Thomas Hale Boggs Sr.
Boggs, approximately 1972
Date reported missing : 10/16/1972
Missing location (approx) :
Missing classification : Lost/Injured Missing
Gender : Male
DOB : 02/15/1914 (107)
Age at the time of disappearance: 58 years old
Height / Weight : 6'0, 170 pounds
Distinguishing characteristics, birthmarks, tattoos
: Caucasian male. Brown hair, brown eyes. Boggs goes by his middle name, Hale.
Information on the case from local sources, may or may not be correct : Boggs, a Democrat, was the House Majority Leader in 1972. He was educated at Tulane University; he has degrees in journalism and law. He was first elected to the House of Representatives in 1941; at twenty-six years old, he was the youngest member of Congress at the time.
Boggs lost an attempt at reelection and served in the Navy during World War II before making a political comeback, returning to Congress in 1946. He was reelected thirteen times before his disappearance.
Boggs and his fellow Congressman Nicholas Begich were on a campaign fund-raising tour when they took a twin-engine Cessna 310 plane with the FAA registration number N1812H on a flight from AnchorAge at the time of disappearance: , Alaska to Juneau, Alaska. They were accompanied by the pilot, Don Jones, and Begich's aide, Russell L. Brown. Photographs and vital statistics for Brown are unavailable.
Weather conditions along the route were not conducive to flying, and the plane disappeared near the Chugach mountain range somewhere in southeast Alaska. Despite a massive search lasting over a month, the men and the plane were never located. Although the circumstances indicate that Boggs, Begich, Brown and Jones perished in an accidental crash, their disappearances have been the subject of many conspiracy theories due to their positions. Rumors that the two Congressmen were assassinated have never been substantiated and their cases remain unsolved.
Other information and links : ncy
Alaska State Troopers
September 2021 updates and sources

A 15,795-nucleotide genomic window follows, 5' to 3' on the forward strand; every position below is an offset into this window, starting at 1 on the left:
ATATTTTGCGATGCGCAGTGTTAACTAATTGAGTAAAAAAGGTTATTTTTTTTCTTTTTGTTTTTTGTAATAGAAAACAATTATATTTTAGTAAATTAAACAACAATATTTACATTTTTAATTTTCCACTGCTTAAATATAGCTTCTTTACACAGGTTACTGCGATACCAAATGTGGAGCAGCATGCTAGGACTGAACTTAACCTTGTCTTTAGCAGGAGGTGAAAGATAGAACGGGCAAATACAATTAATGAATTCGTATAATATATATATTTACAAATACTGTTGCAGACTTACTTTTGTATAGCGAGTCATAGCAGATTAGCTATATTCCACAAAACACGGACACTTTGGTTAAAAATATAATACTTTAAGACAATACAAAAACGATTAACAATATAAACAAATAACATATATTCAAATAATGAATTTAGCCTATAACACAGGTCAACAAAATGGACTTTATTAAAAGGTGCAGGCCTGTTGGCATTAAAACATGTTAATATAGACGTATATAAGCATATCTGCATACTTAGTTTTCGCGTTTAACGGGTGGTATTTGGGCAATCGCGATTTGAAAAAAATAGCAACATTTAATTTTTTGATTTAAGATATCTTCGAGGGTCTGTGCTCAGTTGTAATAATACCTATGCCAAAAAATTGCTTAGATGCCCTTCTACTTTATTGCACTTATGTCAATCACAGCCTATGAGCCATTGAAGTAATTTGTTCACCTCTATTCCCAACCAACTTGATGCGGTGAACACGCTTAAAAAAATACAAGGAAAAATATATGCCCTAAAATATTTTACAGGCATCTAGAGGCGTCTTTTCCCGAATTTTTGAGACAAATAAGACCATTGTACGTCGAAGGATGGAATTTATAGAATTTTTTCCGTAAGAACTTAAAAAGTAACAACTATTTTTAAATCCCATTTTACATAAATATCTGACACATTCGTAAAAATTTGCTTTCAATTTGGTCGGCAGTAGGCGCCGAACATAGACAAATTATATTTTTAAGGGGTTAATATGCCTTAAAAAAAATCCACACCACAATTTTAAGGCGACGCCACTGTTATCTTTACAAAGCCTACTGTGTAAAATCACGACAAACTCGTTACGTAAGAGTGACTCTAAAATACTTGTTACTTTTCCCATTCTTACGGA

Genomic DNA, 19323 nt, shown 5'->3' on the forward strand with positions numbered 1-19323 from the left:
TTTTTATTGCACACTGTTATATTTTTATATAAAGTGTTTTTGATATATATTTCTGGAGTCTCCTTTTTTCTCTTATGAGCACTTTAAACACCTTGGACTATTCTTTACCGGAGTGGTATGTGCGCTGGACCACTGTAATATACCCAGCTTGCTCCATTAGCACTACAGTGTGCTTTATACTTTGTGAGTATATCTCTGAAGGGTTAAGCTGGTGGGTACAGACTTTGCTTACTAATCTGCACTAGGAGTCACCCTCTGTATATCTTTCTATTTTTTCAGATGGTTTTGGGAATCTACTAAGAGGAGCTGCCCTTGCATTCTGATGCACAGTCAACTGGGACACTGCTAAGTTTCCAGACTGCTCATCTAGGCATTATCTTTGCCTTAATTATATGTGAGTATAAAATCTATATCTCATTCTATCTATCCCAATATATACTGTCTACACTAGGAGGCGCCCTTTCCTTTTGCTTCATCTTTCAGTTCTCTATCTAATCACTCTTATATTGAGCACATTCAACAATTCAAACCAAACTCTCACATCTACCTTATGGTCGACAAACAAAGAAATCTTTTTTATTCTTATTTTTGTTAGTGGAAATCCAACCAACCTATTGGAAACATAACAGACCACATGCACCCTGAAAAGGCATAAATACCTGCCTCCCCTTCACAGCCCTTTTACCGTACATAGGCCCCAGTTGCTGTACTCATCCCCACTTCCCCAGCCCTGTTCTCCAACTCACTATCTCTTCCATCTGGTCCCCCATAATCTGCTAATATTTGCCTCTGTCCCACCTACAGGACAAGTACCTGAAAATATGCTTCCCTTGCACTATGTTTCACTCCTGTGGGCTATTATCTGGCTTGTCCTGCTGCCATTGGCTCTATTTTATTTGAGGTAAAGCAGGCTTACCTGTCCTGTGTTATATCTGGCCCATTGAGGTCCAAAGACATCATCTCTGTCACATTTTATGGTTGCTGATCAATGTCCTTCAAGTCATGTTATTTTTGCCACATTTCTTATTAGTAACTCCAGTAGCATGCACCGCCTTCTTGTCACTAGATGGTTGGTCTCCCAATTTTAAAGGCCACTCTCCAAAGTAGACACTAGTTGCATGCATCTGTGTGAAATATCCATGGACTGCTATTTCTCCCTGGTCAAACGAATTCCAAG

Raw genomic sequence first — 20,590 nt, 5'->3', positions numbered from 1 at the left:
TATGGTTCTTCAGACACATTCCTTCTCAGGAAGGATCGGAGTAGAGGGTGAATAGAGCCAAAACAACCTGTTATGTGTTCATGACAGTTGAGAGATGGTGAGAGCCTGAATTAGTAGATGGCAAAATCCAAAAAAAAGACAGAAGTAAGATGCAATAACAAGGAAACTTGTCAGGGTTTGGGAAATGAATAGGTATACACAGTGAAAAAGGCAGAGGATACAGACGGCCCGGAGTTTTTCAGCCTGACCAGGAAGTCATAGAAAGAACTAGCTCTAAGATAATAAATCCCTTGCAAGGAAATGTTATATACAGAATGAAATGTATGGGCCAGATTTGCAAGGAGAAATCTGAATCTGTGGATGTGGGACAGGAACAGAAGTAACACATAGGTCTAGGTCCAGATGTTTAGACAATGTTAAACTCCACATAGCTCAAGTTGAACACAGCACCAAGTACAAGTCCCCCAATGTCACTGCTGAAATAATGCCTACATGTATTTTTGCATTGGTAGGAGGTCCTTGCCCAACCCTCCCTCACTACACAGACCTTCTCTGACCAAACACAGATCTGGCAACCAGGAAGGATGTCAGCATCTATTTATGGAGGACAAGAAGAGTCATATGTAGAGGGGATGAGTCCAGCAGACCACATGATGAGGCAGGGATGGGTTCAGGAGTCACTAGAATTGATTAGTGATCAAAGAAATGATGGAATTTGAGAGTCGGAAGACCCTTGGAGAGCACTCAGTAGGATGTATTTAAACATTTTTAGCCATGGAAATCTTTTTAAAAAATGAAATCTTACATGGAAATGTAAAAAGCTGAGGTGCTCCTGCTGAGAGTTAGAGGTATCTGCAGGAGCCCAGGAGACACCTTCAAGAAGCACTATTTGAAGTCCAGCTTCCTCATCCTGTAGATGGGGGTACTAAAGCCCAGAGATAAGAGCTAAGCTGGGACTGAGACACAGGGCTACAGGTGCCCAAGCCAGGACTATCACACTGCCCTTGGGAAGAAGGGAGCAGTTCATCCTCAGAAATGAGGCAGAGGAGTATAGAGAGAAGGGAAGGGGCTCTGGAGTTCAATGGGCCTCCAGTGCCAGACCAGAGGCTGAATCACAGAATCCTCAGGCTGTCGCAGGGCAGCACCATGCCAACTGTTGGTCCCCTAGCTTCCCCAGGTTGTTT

The Doe Network
A missing person is a person who has disappeared and whose status as alive or dead cannot be confirmed as their location and condition are not known. A person may go missing through a voluntary disappearance, or else due to an accident, crime, death in a location where they cannot be found (such as at sea), or many other reasons. In most parts of the world, a missing person will usually be found quickly. While criminal abductions are some of the most widely reported missing person cases, these account for only 2–5% of missing children in Europe.
By contrast, some missing person cases remain unresolved for many years. Laws related to these cases are often complex since, in many jurisdictions, relatives and third parties may not deal with a person's assets until their death is considered proven by law and a formal death certificate issued. The situation, uncertainties, and lack of closure or a funeral resulting when a person goes missing may be extremely painful with long-lasting effects on family and friends.
Several organizations seek to connect, share best practices, and disseminate information and imAge at the time of disappearance: s of missing children to improve the effectiveness of missing children investigations, including the International Commission on Missing Persons, the International Centre for Missing & Exploited Children (ICMEC), as well as national organizations, including the National Center for Missing & Exploited Children in the US, Missing People in the UK, Child Focus in Belgium, and The Smile of the Child in Greece.
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